Osteoporosis refers to a very common, progressive condition, characterized by weak and fragile bones. The bones are so weak that even a small strain may result in fracture. The bones lose its density gradually during the early years and this stage, which is the precursor of osteoporosis, is known as osteopenia. These conditions, osteopenia and osteoporosis, may affect both the genders at any stage. An underlying condition like osteopenia may take away the bone content and gradually result in fragile bones. This may cause immense pain and discomfort. In most cases, a person realizes the existence of this condition through a bone fracture.
This condition may remain asymptomatic for a long time, and is usually revealed through bone fractures or similar problems. During the initial stages during which the bone content is lost, symptoms may not be present. Once the bone loss is significant the symptoms become more apparent.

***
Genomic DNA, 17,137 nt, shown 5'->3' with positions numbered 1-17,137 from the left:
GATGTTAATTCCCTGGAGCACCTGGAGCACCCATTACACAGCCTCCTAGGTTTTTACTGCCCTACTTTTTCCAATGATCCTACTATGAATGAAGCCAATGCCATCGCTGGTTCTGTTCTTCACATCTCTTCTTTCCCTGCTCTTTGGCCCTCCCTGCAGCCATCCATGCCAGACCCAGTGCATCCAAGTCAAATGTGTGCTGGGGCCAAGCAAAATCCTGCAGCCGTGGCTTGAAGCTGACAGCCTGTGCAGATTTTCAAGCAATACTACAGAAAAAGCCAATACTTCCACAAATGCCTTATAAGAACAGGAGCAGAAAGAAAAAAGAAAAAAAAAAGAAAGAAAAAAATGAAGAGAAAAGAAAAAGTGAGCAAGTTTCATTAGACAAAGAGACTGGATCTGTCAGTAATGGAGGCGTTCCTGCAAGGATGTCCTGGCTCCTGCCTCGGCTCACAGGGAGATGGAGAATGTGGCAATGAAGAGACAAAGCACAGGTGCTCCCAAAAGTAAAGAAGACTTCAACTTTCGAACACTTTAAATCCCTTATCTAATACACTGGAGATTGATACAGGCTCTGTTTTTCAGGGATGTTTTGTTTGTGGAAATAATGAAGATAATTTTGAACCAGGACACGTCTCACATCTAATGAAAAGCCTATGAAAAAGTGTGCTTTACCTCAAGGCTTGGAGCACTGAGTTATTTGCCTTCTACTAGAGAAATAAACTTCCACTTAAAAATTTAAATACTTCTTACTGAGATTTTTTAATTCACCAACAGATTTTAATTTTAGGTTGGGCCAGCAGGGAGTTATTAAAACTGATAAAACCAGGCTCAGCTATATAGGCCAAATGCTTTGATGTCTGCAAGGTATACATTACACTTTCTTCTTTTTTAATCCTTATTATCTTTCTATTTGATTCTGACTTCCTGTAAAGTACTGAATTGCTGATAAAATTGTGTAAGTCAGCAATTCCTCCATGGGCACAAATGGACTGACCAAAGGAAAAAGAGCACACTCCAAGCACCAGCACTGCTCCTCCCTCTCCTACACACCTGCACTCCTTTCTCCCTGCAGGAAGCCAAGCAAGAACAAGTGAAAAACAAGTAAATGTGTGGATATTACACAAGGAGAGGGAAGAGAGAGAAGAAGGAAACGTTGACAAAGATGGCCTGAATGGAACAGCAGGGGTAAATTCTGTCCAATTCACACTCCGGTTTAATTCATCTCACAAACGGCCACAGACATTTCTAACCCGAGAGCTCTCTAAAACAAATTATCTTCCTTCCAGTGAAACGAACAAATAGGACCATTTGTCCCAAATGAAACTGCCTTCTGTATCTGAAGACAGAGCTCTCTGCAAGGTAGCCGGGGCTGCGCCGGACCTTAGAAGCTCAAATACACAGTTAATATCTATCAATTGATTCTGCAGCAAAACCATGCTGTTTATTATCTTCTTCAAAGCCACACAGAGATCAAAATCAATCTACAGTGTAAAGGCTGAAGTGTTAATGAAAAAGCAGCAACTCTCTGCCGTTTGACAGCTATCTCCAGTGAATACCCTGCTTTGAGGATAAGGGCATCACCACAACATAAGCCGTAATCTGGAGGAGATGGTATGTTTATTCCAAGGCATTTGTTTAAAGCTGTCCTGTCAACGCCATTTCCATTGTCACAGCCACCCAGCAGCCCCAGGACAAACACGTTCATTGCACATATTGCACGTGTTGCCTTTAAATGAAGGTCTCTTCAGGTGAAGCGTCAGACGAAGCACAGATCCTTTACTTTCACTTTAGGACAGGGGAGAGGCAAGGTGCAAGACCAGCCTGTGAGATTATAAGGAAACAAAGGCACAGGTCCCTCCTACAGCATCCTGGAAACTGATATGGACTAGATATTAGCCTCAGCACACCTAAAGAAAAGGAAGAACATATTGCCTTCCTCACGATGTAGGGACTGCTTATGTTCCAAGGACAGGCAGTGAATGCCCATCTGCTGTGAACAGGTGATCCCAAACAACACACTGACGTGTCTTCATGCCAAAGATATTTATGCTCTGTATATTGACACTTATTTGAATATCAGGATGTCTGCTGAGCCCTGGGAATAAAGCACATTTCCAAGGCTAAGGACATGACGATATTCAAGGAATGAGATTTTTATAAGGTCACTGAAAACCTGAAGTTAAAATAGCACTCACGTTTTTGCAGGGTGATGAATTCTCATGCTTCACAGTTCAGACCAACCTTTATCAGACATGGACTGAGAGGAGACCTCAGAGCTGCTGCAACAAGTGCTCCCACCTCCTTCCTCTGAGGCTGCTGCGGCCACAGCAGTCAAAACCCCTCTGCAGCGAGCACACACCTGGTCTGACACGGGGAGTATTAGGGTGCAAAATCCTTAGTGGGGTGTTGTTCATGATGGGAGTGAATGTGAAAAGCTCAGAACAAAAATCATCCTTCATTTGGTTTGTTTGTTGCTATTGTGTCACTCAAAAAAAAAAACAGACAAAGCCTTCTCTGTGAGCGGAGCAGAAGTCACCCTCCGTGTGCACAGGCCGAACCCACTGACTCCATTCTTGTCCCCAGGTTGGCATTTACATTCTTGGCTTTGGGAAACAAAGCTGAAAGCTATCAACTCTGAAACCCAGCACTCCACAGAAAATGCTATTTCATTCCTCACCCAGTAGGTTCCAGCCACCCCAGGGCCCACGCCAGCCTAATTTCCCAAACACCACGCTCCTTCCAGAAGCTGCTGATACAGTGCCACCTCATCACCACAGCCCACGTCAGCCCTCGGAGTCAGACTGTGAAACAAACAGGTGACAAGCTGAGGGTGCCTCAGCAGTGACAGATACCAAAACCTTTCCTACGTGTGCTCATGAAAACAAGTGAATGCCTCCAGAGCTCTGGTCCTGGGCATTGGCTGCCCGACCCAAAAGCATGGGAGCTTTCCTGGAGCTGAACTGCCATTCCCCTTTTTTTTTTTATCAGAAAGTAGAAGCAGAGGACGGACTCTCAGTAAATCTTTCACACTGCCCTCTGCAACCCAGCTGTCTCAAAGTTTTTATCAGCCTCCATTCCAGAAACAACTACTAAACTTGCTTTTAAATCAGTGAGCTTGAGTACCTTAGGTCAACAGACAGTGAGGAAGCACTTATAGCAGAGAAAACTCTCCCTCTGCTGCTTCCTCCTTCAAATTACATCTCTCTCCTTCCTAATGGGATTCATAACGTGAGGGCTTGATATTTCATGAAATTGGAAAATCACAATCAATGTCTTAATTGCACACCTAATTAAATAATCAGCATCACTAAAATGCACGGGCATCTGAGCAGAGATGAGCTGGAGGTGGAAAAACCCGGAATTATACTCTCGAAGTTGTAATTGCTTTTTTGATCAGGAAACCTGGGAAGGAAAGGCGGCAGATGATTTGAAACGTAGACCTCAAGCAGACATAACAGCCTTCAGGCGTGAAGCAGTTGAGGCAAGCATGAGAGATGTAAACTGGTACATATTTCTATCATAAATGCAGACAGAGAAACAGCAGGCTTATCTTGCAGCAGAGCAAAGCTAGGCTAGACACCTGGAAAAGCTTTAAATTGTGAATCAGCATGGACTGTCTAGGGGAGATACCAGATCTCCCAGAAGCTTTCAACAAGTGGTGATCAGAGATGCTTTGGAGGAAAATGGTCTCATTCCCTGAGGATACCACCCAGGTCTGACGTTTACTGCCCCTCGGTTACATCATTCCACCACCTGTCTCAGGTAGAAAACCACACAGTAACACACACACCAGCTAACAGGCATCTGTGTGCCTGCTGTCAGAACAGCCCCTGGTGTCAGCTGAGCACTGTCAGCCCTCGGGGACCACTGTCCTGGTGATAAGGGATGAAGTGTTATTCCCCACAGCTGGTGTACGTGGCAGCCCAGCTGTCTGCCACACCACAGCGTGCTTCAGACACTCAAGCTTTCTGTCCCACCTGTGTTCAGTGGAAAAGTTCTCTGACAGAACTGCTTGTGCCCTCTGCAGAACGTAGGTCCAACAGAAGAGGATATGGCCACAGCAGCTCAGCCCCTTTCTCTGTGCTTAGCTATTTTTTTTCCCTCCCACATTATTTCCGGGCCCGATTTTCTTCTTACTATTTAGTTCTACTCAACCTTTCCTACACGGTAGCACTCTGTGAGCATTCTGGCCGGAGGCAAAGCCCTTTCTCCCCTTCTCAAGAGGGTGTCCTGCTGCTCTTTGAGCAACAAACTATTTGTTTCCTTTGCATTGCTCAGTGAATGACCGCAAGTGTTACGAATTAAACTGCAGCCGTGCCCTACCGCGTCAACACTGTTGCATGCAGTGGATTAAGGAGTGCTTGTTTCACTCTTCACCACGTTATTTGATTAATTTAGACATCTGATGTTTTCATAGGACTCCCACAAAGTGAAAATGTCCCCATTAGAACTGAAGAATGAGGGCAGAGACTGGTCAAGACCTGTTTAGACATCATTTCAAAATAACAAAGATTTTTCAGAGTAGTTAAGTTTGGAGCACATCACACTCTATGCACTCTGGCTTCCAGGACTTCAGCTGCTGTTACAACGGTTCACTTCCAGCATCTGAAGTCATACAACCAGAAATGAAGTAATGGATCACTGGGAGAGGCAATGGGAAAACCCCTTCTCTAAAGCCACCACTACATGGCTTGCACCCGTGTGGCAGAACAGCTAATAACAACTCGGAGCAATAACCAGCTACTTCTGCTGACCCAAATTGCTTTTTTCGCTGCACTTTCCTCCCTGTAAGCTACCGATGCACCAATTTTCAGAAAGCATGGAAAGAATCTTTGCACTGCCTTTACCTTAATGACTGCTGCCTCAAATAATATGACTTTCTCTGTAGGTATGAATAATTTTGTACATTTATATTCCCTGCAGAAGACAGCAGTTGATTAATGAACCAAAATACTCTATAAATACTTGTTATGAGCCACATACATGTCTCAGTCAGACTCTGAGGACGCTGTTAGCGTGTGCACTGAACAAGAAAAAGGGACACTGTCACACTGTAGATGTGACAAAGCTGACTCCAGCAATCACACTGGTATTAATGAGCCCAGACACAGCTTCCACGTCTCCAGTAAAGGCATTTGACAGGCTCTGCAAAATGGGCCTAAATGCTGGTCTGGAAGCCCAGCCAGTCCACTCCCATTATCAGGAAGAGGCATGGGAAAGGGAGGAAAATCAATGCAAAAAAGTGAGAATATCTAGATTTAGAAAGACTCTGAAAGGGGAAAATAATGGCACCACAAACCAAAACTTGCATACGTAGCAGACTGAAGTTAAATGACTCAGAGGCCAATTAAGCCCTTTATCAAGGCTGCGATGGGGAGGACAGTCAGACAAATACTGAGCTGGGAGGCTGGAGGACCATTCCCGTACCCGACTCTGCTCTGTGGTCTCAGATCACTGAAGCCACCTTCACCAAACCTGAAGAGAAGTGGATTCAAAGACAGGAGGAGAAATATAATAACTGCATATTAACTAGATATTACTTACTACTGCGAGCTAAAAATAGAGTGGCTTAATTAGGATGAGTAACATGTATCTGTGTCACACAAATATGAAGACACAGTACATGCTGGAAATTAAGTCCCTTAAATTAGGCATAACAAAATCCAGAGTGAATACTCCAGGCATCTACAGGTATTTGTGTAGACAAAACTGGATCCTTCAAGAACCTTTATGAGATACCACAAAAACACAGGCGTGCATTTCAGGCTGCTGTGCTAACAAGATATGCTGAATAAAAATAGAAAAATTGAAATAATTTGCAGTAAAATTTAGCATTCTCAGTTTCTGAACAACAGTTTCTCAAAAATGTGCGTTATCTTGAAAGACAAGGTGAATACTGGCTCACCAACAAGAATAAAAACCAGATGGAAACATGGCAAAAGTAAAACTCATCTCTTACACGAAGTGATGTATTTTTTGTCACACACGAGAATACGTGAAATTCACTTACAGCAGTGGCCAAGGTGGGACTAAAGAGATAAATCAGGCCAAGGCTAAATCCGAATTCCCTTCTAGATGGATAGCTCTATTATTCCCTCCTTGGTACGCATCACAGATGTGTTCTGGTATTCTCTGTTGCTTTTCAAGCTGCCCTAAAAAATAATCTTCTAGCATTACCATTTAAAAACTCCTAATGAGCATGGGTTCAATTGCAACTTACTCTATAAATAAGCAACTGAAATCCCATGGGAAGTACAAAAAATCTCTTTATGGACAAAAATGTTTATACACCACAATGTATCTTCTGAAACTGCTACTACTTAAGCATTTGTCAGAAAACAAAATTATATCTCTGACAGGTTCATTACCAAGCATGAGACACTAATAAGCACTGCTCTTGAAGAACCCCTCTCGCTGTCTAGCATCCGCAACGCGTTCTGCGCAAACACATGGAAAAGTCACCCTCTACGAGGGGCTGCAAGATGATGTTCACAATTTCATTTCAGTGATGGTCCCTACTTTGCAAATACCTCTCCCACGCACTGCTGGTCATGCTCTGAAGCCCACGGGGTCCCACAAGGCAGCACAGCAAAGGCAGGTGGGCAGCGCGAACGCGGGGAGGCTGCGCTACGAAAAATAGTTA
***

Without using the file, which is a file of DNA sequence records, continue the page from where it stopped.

The most common symptoms of this condition include:
- Back pain caused by broken or collapsed vertebra
- Stooped posture
- Loss of height
- Frequent fractures of hip, wrist and spine
The symptoms of this disease are similar in both genders. If repeated fractures occur in the spine, it may lead to chronic back pain and curving of the spine. The back pain caused by osteoporosis often radiates from the back to either sides of the body. The collapse of the vertebrae causes a stooped or hunched back, which is often referred to as ‘dowager hump’.
Sometimes even routine activities may result in fractures which are called as ‘minimal trauma’ or stress fracture. This may be caused even by walking or stepping on a stone. Falls and simple trips and slips may result in hip fractures with osteoporosis. Since bone healing takes a long time with this condition, hip fractures take a long time to resolve. This is true even with surgical repair of the hip.